If it sometimes seems as if civilization is hurtling back into the Middle Ages, any number of medieval mysteries will obligingly corroborate your worst fears. Few historical novelists can match the literary panache and apocalyptic vision of Peter Ackroyd, whose treatment of 14th-century political intrigue in “The Clerkenwell Tales” transforms Chaucer’s Canterbury into a training camp for bomb-throwing terrorists. But even writers who work within the limits of a series manage to cover all the major paranoia points: religious superstition (P. C. Doherty’s “Hangman’s Hymn”); civil rebellion (Margaret Frazer’s “Traitor’s Tale”); barbaric medical practices (Philippa Morgan’s “Chaucer and the Doctor of Physic”); rotten government (Sharon Kay Penman’s “Prince of Darkness”); a corrupt clergy (Priscilla Royal’s “Tyrant of the Mind”); and endless foreign wars (Michael Jecks’s “Last Templar”). Not to mention plague, pestilence and appalling sanitary conditions — all of which are handled with saintly compassion in Ellis Peters’s Brother Cadfael series.
Ariana Franklin enters the medieval lists with MISTRESS OF THE ART OF DEATH (Putnam, $25.95), a morbidly entertaining novel that outdoes the competition in depicting the perversities of human cruelty. Although she’s not one to sacrifice the sordid details of a story about the sexual torture and murder of children in 12th-century Canterbury, Franklin makes a good case for restoring the reputation of Henry II, the Plantagenet king of England who went down in infamy for rashly ordering the murder of Thomas à Becket. Franklin contends that Henry should better be remembered for ending civil war, protecting the Jews from religious persecution and establishing trial by jury under the revolutionary legal system of common law.
These are the structural bones of a vigorously told narrative in which King Henry petitions the progressive school of medicine in Salerno for a “doctor to the dead” (a trained medical examiner) to determine who is mutilating local children. What he gets is Adelia Aguilar, a doctor whose independent mind and arrogant manner are as unorthodox as her profession. Adelia is a delight and her spirited efforts to stop the killings, while tending to the sick, making friends and finding romance, add to our appreciation of her forensic skills. But the lonely figure who truly stands out in Franklin’s vibrant tapestry of medieval life is King Henry — an enlightened monarch condemned to live in dark times.
Readers who become attached to series detectives often clamor to know more (more! more!) about their private lives and personal relationships. But when authors are forthcoming about these intimate details they don’t necessarily do their heroes a professional service. John Cardinal, the sensitive Canadian detective in an outstanding police procedural series by Giles Blunt, is a case in point. Cardinal is wild with grief in BY THE TIME YOU READ THIS (Holt, $19.95) when his manic-depressive wife commits suicide, and while Blunt devises an ingenious plot around Cardinal’s suspicion that she was murdered, the story is primarily about his suffering and the terrible psychic pain of other suicidal characters in the story. If inconsolable grief is what you want to read about, be assured that Blunt depicts it with gravity and depth, setting it against the aching beauty of Algonquin Bay, Ontario, in the melancholy days of autumn. But Cardinal’s procedural work is careless, and his frantic efforts to unmask a homicidal maniac link awkwardly to a child-pornography investigation more professionally handled by his partner, Lise Delorme. She’s a character of substance, although the warmth of her feelings for Cardinal makes you wonder if she might be up for some of Blunt’s extreme emotional exposition in a future book.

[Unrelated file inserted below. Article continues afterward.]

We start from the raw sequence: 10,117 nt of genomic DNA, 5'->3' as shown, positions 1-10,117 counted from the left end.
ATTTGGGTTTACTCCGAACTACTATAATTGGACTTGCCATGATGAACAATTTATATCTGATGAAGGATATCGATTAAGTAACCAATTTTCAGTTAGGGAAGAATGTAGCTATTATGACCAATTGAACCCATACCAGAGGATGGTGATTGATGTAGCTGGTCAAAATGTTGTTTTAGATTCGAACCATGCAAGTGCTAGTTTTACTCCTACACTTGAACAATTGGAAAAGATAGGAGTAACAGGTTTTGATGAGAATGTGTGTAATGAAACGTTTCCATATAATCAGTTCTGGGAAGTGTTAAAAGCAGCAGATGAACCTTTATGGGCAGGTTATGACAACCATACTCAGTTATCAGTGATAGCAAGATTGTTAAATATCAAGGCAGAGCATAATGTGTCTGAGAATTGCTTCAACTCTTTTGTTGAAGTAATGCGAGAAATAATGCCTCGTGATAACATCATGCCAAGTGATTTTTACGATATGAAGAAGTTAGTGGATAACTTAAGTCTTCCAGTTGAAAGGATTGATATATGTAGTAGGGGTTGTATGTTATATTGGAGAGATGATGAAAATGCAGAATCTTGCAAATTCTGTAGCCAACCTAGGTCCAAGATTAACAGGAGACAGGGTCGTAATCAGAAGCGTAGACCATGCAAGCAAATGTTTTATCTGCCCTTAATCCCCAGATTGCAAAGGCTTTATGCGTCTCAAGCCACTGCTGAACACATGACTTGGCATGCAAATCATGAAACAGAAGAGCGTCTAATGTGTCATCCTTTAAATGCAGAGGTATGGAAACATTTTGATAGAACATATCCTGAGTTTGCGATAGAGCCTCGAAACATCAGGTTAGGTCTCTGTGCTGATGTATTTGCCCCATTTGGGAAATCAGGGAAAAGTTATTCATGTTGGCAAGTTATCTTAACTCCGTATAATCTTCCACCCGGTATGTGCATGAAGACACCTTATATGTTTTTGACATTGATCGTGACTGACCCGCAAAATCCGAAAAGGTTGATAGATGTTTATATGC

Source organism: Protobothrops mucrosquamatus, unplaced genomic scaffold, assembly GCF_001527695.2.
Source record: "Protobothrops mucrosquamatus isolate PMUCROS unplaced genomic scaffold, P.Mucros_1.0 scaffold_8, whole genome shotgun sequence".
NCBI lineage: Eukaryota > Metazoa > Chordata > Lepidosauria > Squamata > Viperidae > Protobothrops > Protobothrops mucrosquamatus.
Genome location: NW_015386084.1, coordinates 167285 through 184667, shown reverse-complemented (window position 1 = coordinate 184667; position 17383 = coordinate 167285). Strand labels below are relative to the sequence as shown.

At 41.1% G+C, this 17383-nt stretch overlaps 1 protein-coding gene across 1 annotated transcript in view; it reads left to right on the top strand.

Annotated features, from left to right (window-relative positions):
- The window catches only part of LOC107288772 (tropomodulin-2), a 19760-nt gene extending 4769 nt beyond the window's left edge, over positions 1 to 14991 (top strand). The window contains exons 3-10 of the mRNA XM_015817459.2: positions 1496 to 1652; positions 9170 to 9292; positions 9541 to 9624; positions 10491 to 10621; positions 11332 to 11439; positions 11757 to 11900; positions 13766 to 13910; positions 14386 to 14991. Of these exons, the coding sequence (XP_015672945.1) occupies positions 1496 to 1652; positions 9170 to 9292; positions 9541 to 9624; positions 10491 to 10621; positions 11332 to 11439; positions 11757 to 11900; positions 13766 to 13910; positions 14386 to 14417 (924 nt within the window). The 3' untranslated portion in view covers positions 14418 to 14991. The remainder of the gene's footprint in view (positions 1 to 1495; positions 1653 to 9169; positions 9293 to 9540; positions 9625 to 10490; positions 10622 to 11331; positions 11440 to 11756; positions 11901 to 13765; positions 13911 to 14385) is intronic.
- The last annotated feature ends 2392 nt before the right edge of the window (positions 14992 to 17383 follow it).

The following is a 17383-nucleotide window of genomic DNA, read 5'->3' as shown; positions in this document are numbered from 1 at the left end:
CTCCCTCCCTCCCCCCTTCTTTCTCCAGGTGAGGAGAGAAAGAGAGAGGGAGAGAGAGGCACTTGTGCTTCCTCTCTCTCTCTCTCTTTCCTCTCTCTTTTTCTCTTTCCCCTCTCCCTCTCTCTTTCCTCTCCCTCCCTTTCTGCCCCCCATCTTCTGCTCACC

S. J. Rozan’s novels have great bones — literally. As a former architect, this New York author writes with such intensity of the internal structure of the city that the very buildings become distinct characters in a larger drama. Even “Absent Friends,” her response to the human loss in the destruction of the World Trade Center, contained a subtle lament for the twin towers themselves. IN THIS RAIN (Delacorte, $24) finds her bristling with anger at the greed and corruption at the heart of the city’s mammoth construction industry. After three on-site accidents at a New York housing project, Ann Montgomery, an investigator for the city, takes her suspicions to her former partner, Joe Cole, who was unfairly imprisoned in an old bribery scandal, and persuades him to swallow his bitterness and help her out. Although the plot moves in a predictable direction when it turns out that the developer has connections to City Hall, the narrative goes beyond back-room politics in its argument that dishonesty in the building trade is a crime against the soul of the city. The way Rozan tells it, she has you weeping for the violated buildings.
Every now and then, it behooves us all to read a book with no redeeming social value whatsoever — something like HURRICANE PUNCH (Morrow/HarperCollins, $24.95), the latest in a screwball series by Tim Dorsey featuring Serge A. Storms, a Florida serial killer who loves the tacky regional aesthetic and juices up by riding out hurricanes. Serge is off his meds and in his demented glory here, with his perpetually wasted friend Coleman by his side, his latest victim (a guy who dissed him at a traffic stop) in the trunk of his car and six hurricanes due to make landfall. But Serge does have his principles (“People need to be killed, but not randomly”), and he’s offended by the low standards of a competitive psychopath and outraged by the trashy press coverage of both the killings and the killer storms. The novel’s hilarious media clips do indeed stir homicidal impulses, so let’s not judge Serge too harshly.